Recently the U.S. Food and Drug Administration (FDA) announced the “Bad Ad Program,” an effort to have doctors and healthcare professionals around the country report what they believe to be misleading drug ads.
Evidently, the initiative is to help the FDA’s understaffed and overwhelmed Division of Drug Marketing, Advertising and Communications (DDMAC) with more surveillance of the large volume of direct-to-consumer (DTC) promotional materials that makes its way to consumers and medical personnel every day. The measure has been largely panned in the drug advertising community as too broad, lacking in education, and questions its ability to overcome biased reporting from doctors who are already anti-DTC.
While “bad ads” do seem to be the stated battle, it appears the real concern is the way drugs are marketed that the FDA can’t see (i.e. detailing by reps to doctors behind closed doors, comments made at medical conferences, etc.) where false claims, overstated results, off-label promotion, and understated risks can be made.
Within the patient recruitment industry, there are Institutional Review Boards (IRBs), per FDA regulations, to review and approve promotional recruitment materials. However, with dozens of IRBs reviewing patient-facing recruitment materials, experience suggests that while some IRBs won’t approve certain language in recruitment materials, others will approve it with no changes. Those inconsistencies invite complaints and governmental review. Being a part of this industry for more than 14 years, I’ve seen recruitment materials overly promote the monetary benefits of study participation (i.e. visuals of dollar signs) and make promissory statements about the investigational treatment.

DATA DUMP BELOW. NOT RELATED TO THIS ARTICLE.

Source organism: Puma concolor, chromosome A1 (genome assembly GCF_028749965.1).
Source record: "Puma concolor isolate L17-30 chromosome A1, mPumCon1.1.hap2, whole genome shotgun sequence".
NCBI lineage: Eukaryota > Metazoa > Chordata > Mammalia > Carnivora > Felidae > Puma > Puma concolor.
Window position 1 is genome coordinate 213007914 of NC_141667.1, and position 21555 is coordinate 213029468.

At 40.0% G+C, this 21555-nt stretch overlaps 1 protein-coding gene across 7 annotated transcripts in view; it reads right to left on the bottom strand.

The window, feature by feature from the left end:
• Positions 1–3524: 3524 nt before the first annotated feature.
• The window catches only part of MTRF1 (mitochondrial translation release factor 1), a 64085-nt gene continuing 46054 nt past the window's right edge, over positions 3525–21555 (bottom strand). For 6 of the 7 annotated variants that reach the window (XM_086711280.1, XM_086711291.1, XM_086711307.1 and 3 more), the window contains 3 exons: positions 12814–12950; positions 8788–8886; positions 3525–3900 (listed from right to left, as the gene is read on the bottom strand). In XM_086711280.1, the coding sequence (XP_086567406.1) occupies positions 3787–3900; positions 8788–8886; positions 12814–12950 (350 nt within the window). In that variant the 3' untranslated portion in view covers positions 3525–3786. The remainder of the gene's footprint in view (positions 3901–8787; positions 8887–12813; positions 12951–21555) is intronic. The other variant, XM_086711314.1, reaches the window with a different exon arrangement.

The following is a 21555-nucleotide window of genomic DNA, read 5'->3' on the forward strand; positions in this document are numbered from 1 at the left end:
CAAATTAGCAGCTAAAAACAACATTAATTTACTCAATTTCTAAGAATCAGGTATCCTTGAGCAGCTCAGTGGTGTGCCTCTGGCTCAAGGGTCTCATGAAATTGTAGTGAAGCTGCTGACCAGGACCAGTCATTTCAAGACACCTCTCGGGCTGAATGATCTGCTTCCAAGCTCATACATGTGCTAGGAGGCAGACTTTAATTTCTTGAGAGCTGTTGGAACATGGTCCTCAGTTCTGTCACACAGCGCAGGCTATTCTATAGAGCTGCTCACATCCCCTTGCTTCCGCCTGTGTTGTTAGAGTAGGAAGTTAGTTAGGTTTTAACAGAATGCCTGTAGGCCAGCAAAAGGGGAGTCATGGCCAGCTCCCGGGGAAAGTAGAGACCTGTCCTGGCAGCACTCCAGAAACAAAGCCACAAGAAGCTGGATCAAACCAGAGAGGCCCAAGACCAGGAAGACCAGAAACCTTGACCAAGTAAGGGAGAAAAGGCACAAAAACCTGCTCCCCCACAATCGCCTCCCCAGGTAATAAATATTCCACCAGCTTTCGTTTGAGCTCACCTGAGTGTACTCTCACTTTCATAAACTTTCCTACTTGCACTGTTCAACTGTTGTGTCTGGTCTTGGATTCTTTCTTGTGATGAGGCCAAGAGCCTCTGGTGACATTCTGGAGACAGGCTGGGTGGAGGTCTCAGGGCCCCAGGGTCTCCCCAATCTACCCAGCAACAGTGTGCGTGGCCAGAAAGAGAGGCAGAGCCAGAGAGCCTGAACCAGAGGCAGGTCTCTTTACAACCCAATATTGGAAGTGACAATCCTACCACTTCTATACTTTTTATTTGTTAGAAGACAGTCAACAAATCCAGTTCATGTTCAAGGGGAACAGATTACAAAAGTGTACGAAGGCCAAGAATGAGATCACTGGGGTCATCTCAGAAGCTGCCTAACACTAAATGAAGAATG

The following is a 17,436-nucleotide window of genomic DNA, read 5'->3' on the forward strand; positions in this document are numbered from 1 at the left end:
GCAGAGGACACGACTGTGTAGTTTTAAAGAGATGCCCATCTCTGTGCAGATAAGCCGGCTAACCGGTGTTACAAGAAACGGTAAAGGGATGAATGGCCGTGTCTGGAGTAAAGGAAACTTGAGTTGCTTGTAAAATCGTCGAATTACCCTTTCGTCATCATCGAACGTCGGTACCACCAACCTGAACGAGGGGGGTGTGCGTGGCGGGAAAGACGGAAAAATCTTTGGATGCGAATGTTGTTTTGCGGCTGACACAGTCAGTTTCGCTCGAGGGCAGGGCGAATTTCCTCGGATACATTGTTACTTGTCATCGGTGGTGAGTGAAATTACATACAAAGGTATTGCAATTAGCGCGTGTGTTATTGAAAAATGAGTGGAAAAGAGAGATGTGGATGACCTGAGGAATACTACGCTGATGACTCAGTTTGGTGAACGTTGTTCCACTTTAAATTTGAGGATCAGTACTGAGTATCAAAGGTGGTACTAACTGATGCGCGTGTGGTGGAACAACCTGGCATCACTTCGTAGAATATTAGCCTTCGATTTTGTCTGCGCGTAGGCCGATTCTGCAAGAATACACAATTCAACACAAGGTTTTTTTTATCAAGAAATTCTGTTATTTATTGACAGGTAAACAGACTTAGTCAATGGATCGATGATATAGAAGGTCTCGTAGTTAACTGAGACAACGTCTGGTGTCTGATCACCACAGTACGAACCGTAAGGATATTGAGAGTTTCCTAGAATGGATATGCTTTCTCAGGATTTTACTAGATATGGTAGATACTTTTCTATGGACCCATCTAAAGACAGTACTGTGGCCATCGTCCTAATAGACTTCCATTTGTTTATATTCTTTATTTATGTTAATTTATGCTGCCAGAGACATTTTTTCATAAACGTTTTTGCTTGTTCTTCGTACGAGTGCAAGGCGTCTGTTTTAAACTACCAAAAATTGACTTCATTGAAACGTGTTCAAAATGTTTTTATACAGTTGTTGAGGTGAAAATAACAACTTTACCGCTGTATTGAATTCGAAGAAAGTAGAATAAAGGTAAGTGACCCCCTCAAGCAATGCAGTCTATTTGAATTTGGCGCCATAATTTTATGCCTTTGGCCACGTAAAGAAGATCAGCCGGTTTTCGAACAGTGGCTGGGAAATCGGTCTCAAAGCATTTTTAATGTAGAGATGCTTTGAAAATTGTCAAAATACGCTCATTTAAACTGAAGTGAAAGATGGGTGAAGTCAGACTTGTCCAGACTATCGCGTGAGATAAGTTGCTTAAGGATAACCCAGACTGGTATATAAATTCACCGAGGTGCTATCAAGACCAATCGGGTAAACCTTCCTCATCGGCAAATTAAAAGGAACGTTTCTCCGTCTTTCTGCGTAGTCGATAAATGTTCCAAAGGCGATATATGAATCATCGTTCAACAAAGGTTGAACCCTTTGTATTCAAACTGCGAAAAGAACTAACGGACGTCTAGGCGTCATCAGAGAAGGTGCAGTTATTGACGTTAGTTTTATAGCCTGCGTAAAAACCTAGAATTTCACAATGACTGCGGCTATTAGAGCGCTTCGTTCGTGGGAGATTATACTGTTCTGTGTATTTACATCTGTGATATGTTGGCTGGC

No doubt the vast majority of pharmaceutical DTC marketing is done within FDA requirements. Like most things in life, though, a couple of bad apples ruin it for everyone else trying to gain some false competitive edge. The same could certainly occur in the patient recruitment industry, where competition for medical research study patients can be fierce. All it takes is one ill-timed, unethical, unapproved (and arguably uneducated) recruitment ad to generate complaints that invite government scrutiny. Without a consistently high level of self-policing among patient recruitment agencies and sites, the industry may find itself also under the interrogation spotlight.
Posted by qd_admin on June 23rd, 2010 :: Filed under Advertising,Clinical Trials,FDA,IRB
Tags :: Advertising, Clinical Trials, FDA, IRB, Patient Recruitment
You can leave a response, or trackback from your own site.